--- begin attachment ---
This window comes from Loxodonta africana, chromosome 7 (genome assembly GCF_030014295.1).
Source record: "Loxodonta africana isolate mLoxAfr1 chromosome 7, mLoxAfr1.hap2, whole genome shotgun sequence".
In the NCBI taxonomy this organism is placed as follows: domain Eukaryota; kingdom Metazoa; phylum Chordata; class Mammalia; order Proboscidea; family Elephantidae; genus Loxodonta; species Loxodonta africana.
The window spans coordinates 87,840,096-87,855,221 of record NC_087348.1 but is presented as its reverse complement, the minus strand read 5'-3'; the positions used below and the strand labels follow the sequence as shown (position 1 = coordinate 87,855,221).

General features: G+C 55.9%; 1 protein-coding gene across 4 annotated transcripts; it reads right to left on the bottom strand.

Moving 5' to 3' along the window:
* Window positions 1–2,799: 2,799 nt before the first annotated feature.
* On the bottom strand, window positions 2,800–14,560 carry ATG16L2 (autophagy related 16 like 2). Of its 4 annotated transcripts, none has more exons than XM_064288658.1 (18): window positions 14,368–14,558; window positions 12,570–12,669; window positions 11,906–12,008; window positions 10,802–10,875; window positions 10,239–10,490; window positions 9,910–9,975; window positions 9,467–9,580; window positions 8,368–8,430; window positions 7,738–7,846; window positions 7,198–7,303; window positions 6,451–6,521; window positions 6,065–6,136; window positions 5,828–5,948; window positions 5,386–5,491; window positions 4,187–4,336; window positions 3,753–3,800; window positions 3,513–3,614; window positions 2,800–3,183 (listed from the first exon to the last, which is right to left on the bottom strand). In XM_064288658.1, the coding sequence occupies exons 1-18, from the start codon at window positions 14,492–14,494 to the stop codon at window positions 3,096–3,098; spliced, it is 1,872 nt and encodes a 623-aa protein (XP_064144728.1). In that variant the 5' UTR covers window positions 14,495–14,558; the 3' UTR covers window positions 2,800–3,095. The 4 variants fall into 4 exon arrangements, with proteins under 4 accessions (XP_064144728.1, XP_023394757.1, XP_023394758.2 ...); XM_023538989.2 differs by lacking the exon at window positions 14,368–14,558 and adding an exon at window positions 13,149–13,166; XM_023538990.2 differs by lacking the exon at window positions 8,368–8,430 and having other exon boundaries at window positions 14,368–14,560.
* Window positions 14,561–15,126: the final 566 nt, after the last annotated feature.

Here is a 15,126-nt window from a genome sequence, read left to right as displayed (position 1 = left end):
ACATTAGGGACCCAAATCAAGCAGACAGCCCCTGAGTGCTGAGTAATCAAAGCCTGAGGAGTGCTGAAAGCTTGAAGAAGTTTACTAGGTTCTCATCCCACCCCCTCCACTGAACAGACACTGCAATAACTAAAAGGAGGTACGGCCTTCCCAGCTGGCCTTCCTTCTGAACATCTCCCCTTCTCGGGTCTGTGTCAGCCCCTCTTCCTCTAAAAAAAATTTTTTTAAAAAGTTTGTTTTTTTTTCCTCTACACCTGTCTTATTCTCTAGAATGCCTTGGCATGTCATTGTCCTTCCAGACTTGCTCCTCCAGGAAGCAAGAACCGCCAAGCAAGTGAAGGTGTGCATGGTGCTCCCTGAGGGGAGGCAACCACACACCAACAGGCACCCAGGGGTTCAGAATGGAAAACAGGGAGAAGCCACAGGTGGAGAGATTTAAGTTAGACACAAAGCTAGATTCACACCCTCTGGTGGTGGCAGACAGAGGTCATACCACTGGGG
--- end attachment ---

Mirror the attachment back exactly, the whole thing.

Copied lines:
This window comes from Loxodonta africana, chromosome 7 (genome assembly GCF_030014295.1).
Source record: "Loxodonta africana isolate mLoxAfr1 chromosome 7, mLoxAfr1.hap2, whole genome shotgun sequence".
In the NCBI taxonomy this organism is placed as follows: domain Eukaryota; kingdom Metazoa; phylum Chordata; class Mammalia; order Proboscidea; family Elephantidae; genus Loxodonta; species Loxodonta africana.
The window spans coordinates 87,840,096-87,855,221 of record NC_087348.1 but is presented as its reverse complement, the minus strand read 5'-3'; the positions used below and the strand labels follow the sequence as shown (position 1 = coordinate 87,855,221).

General features: G+C 55.9%; 1 protein-coding gene across 4 annotated transcripts; it reads right to left on the bottom strand.

Moving 5' to 3' along the window:
* Window positions 1–2,799: 2,799 nt before the first annotated feature.
* On the bottom strand, window positions 2,800–14,560 carry ATG16L2 (autophagy related 16 like 2). Of its 4 annotated transcripts, none has more exons than XM_064288658.1 (18): window positions 14,368–14,558; window positions 12,570–12,669; window positions 11,906–12,008; window positions 10,802–10,875; window positions 10,239–10,490; window positions 9,910–9,975; window positions 9,467–9,580; window positions 8,368–8,430; window positions 7,738–7,846; window positions 7,198–7,303; window positions 6,451–6,521; window positions 6,065–6,136; window positions 5,828–5,948; window positions 5,386–5,491; window positions 4,187–4,336; window positions 3,753–3,800; window positions 3,513–3,614; window positions 2,800–3,183 (listed from the first exon to the last, which is right to left on the bottom strand). In XM_064288658.1, the coding sequence occupies exons 1-18, from the start codon at window positions 14,492–14,494 to the stop codon at window positions 3,096–3,098; spliced, it is 1,872 nt and encodes a 623-aa protein (XP_064144728.1). In that variant the 5' UTR covers window positions 14,495–14,558; the 3' UTR covers window positions 2,800–3,095. The 4 variants fall into 4 exon arrangements, with proteins under 4 accessions (XP_064144728.1, XP_023394757.1, XP_023394758.2 ...); XM_023538989.2 differs by lacking the exon at window positions 14,368–14,558 and adding an exon at window positions 13,149–13,166; XM_023538990.2 differs by lacking the exon at window positions 8,368–8,430 and having other exon boundaries at window positions 14,368–14,560.
* Window positions 14,561–15,126: the final 566 nt, after the last annotated feature.

Here is a 15,126-nt window from a genome sequence, read left to right as displayed (position 1 = left end):
ACATTAGGGACCCAAATCAAGCAGACAGCCCCTGAGTGCTGAGTAATCAAAGCCTGAGGAGTGCTGAAAGCTTGAAGAAGTTTACTAGGTTCTCATCCCACCCCCTCCACTGAACAGACACTGCAATAACTAAAAGGAGGTACGGCCTTCCCAGCTGGCCTTCCTTCTGAACATCTCCCCTTCTCGGGTCTGTGTCAGCCCCTCTTCCTCTAAAAAAAATTTTTTTAAAAAGTTTGTTTTTTTTTCCTCTACACCTGTCTTATTCTCTAGAATGCCTTGGCATGTCATTGTCCTTCCAGACTTGCTCCTCCAGGAAGCAAGAACCGCCAAGCAAGTGAAGGTGTGCATGGTGCTCCCTGAGGGGAGGCAACCACACACCAACAGGCACCCAGGGGTTCAGAATGGAAAACAGGGAGAAGCCACAGGTGGAGAGATTTAAGTTAGACACAAAGCTAGATTCACACCCTCTGGTGGTGGCAGACAGAGGTCATACCACTGGGG